In 2018, in recognition of the increasing expectation of shareholders to see disclosure regarding material environmental, social and governance issues that affect financial performance and communities, Senator Mark Warner asked the GAO to prepare a report on public company disclosure regarding ESG. That report has now been issued. According to Warner, “[m]ost institutional investors find current company financial disclosures limited in their usefulness, and augment company disclosures through burdensome engagement with the company, purchasing third party compilation data, or initiating shareholder proposals. It is time for the SEC to establish a task force to establish a robust set of quantifiable and comparable ESG metrics that all public companies can adhere to.” Although SEC Chair Jay Clayton has acknowledged “the growing drumbeat for ESG reporting standards,” he has made clear his lack of enthusiasm for imposing a prescriptive sustainability disclosure requirement that goes beyond principles-based materiality. (See, e.g., this PubCo post and this PubCo post.) Will the SEC address the drumbeat?
Under Dodd-Frank, the GAO is required to assess annually the effectiveness of the SEC’s conflict minerals rules in promoting peace and security and to report on the rate of sexual violence in the DRC and adjoining countries. Recently, the GAO released its annual report submitted to Congress on conflict mineral disclosures filed with the SEC in 2018. The report is based on a random sample of 100 Forms SD, interviews with company representatives, DRC officials and other stakeholders, as well as reviews of government reports and fieldwork conducted at an industry conference. Any big changes? Not really. But, interestingly, in the GAO sample, only two companies indicated that they relied on Corp Fin’s 2017 guidance (discussed below) to avoid filing a conflict minerals report or providing an independent private-sector audit. With the 2017 guidance apparently not having much impact, is a revision of the conflict minerals rules to address the impact of the litigation (which held that the requirements violated the First Amendment) even a twinkle in the staff’s eye at this point?
As reported by the WSJ, a new milestone has finally been reached for board gender diversity: there are no longer any companies in the S&P 500 with all-male boards!
Reaching just that one milestone has not exactly been expeditious. According to the WSJ, one in eight S&P 500 boards was all male in 2012. In 2019, women hold 27% of all S&P 500 board seats, up from 17% in 2012—certainly an improvement, but still far from anyone’s idea of gender parity. Progress seems to be even slower among companies in the Russell 3000 where, the WSJ reports, as of the first quarter of 2019, 376 companies still had all-male boards (19.3% women overall), reflecting a decrease from 457 in the fourth quarter of 2018 (18.5% women).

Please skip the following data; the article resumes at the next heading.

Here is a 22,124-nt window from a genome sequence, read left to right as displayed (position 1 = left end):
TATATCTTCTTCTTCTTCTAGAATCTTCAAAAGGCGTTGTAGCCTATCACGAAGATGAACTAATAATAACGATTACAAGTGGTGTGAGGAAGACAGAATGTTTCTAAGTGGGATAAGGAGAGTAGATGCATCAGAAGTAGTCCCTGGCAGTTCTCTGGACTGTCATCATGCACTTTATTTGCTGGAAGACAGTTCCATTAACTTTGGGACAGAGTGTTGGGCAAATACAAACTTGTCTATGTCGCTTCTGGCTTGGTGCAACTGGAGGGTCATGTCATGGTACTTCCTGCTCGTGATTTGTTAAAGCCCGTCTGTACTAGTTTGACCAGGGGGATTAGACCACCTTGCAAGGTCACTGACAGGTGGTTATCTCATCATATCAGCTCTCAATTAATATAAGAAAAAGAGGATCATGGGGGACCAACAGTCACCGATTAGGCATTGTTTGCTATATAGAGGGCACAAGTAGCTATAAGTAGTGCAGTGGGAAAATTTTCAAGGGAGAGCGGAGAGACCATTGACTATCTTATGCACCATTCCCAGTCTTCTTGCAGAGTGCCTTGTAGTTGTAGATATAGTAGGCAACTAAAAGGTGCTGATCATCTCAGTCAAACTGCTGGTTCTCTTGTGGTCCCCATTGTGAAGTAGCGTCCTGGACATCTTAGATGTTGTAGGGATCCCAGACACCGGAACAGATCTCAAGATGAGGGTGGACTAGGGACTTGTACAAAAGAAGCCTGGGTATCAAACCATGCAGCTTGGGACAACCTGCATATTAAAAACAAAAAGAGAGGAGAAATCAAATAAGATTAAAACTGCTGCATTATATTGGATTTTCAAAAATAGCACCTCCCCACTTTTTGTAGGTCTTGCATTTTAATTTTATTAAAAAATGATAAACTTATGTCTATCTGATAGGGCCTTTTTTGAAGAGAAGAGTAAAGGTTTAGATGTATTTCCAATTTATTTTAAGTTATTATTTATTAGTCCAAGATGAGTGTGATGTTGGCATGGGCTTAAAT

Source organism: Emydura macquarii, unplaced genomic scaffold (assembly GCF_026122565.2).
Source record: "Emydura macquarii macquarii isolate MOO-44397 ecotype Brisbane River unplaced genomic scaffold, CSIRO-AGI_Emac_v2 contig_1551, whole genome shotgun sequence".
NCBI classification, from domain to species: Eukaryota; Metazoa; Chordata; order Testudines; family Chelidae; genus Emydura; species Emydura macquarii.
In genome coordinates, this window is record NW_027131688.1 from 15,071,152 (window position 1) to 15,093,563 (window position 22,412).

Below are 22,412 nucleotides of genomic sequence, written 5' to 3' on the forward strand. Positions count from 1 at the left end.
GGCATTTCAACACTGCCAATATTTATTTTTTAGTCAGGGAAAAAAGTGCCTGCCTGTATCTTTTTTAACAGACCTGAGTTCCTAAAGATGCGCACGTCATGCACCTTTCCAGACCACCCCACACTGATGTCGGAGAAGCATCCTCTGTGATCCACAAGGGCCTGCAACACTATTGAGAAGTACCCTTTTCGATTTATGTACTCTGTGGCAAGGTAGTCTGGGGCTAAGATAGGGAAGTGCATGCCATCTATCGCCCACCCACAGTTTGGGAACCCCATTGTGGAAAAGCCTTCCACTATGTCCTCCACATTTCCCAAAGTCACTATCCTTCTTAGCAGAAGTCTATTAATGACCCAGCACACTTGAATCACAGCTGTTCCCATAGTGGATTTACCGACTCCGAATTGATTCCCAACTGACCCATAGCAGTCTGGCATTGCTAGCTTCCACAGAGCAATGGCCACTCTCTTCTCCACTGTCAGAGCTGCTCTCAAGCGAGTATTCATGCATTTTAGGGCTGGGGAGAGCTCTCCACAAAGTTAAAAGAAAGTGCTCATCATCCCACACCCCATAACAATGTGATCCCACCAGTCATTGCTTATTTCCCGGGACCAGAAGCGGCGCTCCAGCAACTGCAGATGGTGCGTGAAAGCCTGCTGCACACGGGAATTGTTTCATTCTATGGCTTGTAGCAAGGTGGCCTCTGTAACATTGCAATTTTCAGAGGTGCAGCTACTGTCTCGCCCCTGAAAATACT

Under Dodd-Frank, the GAO is required to assess annually the effectiveness of the SEC’s conflict minerals rules in promoting peace and security and to report on the rate of sexual violence in the DRC and adjoining countries. The GAO has released its annual study on conflict mineral disclosures filed with the SEC in 2017. The report is based on a random sample of 100 Forms SD, interviews with company representatives and other stakeholders.
The GAO has issued a new report on conflict minerals focused in this instance on the supply chain for artisanal and small-scale mined (ASM) gold in the DRC region. The report also addressed efforts to encourage responsible sourcing of ASM gold and sexual violence in the region since the GAO’s last report in August 2016.
by Cydney Posner The GAO has recently issued its third annual report on conflict minerals. The GAO is required by Dodd-Frank to report annually on the effectiveness of the SEC’s conflict minerals rule in promoting peace and security in the DRC and adjoining countries (the “covered countries”) as well as […]
by Cydney Posner The GAO has issued its annual conflict minerals report to Congress, entitled “Companies Face Continuing Challenges in Determining Whether Their Conflict Minerals Benefit Armed Groups.” The GAO is required to report annually on the effectiveness of the SEC’s conflict minerals rule in promoting peace and security in […]
by Cydney Posner By coincidence, the same day that the three-judge panel of the D.C. Circuit struck down (again) a portion of the conflict minerals rule (see this post), the GAO issued a report to Congressional Committees entitled “SEC CONFLICT MINERALS RULE Initial Disclosures Indicate Most Companies Were Unable to […]